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Store Location and Lease Negotiation
Part I: Location, Location, Location

Clicks-and-Bricks Used Bookstore Series

by Jill Hendrix

#113, 28 January 2008

In your business plan you determined whether your city or town as a whole would support your store and perhaps you even decided upon a particular section of town. Now it's time to get down to the nitty-gritty and look at specific properties. As with buying a house, the rule of thumb is location, location, location. If you can afford to purchase your building that it is usually the best long-term investment for your business, but for the purposes of this article, I will assume that most of my readers will be renting their spaces.

It's best to think of your rent expense as part of your marketing budget. If you pick a bargain-basement-priced unit way off the beaten path, you're not really saving that much money since you'll have to spend more in advertising to let people know that you exist. Whereas if you have a huge building with a gigantic sign right on the main thoroughfare, you may not have to advertise at all. The ideal location for your business is most likely going to fall somewhere in the middle of the two as you try to find a visible, easy-access spot whose rent doesn't break the bank and still leaves some money left for advertising.

Writing your business plan should have given you a general idea of the size space you need. For the average used bookstore, 1400-1700 square feet is probably adequate. My shop is 1600 square feet with 2 bathrooms, a back hall, and a back office. We could have easily gotten by with 1500 square feet with a better configuration. Keep in mind that the larger the shop, the larger the expense.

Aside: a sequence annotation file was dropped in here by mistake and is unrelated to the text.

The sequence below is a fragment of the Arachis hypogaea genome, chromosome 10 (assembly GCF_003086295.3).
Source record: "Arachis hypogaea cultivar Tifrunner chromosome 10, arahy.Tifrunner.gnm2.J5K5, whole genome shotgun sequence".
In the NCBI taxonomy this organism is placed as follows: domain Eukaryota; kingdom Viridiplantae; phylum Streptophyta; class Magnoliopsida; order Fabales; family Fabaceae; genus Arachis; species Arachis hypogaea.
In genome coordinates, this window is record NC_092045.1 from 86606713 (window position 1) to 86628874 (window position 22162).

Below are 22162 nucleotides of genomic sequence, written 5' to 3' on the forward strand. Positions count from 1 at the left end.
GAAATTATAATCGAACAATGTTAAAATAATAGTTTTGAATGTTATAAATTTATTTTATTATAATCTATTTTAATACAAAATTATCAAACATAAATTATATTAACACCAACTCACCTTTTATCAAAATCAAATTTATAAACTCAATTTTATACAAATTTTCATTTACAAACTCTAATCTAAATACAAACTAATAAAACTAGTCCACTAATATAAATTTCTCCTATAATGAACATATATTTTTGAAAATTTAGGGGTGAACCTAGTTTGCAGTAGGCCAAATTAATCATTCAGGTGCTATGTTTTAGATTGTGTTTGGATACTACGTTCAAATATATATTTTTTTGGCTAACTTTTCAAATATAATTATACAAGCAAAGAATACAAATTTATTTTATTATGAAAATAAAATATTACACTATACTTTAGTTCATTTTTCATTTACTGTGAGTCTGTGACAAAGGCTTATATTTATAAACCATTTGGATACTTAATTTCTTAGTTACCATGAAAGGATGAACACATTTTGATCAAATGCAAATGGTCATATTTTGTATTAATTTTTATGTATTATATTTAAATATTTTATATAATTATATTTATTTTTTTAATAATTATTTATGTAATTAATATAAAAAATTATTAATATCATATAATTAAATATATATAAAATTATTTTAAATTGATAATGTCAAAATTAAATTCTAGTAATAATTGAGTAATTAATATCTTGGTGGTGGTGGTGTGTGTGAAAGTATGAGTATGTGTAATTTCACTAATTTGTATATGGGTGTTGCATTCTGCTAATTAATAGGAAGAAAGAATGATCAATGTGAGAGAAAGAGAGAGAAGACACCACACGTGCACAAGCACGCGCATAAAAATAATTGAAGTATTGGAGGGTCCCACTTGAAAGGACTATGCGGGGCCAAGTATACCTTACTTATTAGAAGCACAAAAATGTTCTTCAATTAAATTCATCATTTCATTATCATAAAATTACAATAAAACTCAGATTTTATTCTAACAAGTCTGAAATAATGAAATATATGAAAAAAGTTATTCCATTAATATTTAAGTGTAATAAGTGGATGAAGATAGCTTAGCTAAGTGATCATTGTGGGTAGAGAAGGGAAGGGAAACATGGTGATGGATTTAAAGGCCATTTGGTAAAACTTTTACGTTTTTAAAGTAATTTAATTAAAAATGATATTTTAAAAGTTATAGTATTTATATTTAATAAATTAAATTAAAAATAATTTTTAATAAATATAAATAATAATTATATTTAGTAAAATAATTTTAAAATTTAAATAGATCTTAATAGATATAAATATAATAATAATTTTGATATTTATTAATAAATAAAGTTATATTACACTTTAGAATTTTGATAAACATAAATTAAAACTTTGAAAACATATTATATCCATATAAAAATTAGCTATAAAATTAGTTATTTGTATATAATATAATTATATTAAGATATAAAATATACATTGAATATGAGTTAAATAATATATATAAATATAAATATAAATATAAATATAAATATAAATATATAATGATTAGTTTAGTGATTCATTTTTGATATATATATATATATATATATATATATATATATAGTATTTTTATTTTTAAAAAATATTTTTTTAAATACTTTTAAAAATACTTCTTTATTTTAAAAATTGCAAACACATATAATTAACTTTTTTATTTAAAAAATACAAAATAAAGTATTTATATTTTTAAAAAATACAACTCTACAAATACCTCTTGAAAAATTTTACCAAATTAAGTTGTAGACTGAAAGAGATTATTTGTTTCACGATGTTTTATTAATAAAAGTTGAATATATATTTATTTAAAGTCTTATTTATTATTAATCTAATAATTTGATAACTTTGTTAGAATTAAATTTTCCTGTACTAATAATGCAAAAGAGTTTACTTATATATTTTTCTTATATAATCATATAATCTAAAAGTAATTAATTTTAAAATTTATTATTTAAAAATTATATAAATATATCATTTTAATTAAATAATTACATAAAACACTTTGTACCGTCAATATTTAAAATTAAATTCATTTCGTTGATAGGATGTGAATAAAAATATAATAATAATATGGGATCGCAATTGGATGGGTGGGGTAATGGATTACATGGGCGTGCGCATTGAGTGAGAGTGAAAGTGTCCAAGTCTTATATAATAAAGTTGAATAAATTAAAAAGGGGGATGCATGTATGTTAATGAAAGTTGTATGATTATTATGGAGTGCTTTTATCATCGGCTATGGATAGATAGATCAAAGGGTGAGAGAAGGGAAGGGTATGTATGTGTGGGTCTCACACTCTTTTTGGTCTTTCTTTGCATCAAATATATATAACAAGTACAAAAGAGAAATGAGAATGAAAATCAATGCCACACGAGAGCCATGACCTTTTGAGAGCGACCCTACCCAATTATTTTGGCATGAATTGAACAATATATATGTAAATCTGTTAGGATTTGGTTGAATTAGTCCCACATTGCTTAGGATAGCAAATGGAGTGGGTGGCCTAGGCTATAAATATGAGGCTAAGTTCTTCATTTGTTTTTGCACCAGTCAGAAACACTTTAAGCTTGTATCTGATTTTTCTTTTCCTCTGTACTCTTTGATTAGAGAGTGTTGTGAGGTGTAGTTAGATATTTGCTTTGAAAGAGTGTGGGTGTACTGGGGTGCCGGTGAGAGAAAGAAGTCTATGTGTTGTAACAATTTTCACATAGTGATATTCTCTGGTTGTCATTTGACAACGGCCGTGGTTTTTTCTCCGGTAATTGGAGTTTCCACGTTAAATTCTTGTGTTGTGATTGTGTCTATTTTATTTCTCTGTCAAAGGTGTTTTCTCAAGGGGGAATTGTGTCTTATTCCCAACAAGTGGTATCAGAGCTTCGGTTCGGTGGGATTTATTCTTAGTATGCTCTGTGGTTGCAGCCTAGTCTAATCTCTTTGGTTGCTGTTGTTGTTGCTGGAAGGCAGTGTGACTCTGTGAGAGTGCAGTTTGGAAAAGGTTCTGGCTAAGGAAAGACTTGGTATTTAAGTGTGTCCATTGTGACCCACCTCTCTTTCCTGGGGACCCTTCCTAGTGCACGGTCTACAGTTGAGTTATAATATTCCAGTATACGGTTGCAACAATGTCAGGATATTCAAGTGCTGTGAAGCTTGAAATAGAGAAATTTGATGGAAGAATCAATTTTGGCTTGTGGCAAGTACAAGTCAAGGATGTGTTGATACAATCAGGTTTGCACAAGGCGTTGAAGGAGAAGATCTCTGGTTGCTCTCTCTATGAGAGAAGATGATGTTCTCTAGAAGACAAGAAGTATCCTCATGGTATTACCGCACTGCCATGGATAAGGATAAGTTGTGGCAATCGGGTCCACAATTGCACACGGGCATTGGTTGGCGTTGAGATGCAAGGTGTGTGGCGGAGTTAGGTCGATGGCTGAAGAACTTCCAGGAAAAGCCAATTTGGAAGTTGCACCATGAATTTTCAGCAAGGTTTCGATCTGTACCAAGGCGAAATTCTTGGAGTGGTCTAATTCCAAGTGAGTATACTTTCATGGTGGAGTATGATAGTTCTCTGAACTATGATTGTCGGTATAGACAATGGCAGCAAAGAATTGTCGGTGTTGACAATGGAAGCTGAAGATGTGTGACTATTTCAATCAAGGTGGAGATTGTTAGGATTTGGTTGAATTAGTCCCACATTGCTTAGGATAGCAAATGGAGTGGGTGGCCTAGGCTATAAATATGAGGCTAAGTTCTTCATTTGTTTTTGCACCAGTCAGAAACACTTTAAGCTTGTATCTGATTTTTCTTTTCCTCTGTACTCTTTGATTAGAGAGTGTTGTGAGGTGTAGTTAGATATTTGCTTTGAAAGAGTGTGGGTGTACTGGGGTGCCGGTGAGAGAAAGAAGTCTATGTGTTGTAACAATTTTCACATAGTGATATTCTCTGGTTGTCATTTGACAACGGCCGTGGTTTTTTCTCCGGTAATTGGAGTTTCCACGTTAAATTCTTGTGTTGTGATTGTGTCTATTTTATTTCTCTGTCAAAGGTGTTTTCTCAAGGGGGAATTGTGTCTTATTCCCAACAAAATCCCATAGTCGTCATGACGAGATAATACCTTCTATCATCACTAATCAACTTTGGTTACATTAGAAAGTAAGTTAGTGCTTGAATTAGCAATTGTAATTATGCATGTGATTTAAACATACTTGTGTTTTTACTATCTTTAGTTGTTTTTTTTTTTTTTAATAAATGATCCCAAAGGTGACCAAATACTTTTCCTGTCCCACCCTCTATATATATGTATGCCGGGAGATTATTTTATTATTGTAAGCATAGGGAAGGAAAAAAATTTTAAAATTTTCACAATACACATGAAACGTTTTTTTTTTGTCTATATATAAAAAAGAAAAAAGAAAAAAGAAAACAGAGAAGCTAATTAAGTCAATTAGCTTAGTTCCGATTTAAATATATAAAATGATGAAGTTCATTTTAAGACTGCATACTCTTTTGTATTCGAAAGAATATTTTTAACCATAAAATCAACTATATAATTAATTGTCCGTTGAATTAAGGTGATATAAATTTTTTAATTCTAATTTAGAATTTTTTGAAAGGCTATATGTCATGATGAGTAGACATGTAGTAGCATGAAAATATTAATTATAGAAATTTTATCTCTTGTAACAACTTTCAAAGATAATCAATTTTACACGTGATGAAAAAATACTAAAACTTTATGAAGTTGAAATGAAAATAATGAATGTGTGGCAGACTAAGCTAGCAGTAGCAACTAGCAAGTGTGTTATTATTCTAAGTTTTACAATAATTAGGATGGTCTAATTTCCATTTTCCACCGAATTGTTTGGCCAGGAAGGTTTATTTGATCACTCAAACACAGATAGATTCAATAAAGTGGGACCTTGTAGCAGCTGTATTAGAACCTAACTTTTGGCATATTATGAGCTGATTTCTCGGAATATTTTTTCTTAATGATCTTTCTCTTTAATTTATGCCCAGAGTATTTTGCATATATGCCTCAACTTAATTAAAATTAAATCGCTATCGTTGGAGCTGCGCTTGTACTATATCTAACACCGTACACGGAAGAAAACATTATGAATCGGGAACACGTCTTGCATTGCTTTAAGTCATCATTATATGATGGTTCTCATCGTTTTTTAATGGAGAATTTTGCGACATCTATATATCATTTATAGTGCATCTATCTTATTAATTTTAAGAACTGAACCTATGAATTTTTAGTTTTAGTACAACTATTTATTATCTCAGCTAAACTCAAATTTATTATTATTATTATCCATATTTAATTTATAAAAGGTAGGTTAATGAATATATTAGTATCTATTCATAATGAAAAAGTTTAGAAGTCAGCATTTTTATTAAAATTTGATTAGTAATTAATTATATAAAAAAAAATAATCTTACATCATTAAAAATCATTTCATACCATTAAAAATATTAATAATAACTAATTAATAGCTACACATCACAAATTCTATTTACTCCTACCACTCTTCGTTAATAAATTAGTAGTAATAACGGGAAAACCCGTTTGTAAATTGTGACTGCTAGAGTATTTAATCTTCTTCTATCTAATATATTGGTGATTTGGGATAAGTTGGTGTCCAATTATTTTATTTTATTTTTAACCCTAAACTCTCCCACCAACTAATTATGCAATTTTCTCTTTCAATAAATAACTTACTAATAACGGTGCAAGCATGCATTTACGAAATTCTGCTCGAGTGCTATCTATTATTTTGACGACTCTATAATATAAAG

Commercial real estate is often divided into different classes. Class A is the best and usually refers to top-of-the-line new construction in the best locations. Think the Fifth Avenues of your city. My city, Greenville, South Carolina, has at least three Class A areas: Haywood Road (the city's primary enclosed mall is on this road), Woodruff Road (home to the newest open-air shopping centers), and our revitalized downtown. Class B real-estate is usually a bit older and in a commercial retail area, but not on the very main drags. For example, my shop is located on a 4-lane street that runs for a couple of miles from an older, affluent neighborhood to our downtown; I'm near its intersection with Haywood Road (a class A area) in a small shopping center anchored by a well-known restaurant that's been around for 10 years. Class C real estate is the bargain-basement stuff that's offered at a discount price for a good reason - it's impossible to turn in and out, it's not visible from the road, it's on a little-traveled road, it needs major repairs, etc.

I would suggest telling your real estate broker - if you don't have one, see this article - that you wish to look at non-mall Class B real-estate ranging from $12-14.00 per square foot per year. This amount should include your base rent and any charges for common area maintenance (CAM), taxes, insurance, etc. If you are in a big East Coast or West Coast city you may have to pay more, and in a small town you may find even cheaper space, but the above figure works in Greenville, South Carolina and even in St. Louis, MO (per the proprietor of a 5-store comic shop chain) if you negotiate well enough. If you don't like anything in this price range, look a little higher but be prepared to negotiate hard. After six years in business, I'm paying just under $15 per square foot, and if I'd known all the lease-negotiation tips I'm going to share with you in the second part of this article, I'd be paying even less.

When I first opened Fiction Addiction, my shopping center had two well-known restaurants that had been open for 6-10 years, a Medicine Shop drugstore, an independent kitchen shop, a Papa John's Pizza, a well-known kid's haircutting salon that brought people from the next town over, and a couple of other shops. I'd have preferred a few more retail shops but this mix worked quite well. The pizza place, drugstore, and haircutting salon were all places that customers expected a bit of a wait and so often wandered around the shopping center and into my store in the meantime. The restaurants and kid's haircutting salon were destination businesses that brought customers from all over and could be used as landmarks when giving directions. The kitchen shop's clientele were older, affluent women - a good customer base for me. When evaluating shopping centers, consider not only their location and price but also the synergies you can expect between the other businesses there. Some businesses may even have negative synergy - for example, grocery stores also sell books and their customers usually have to run right home to put the refrigerated/frozen goods away and so are unlikely to stop in your shop.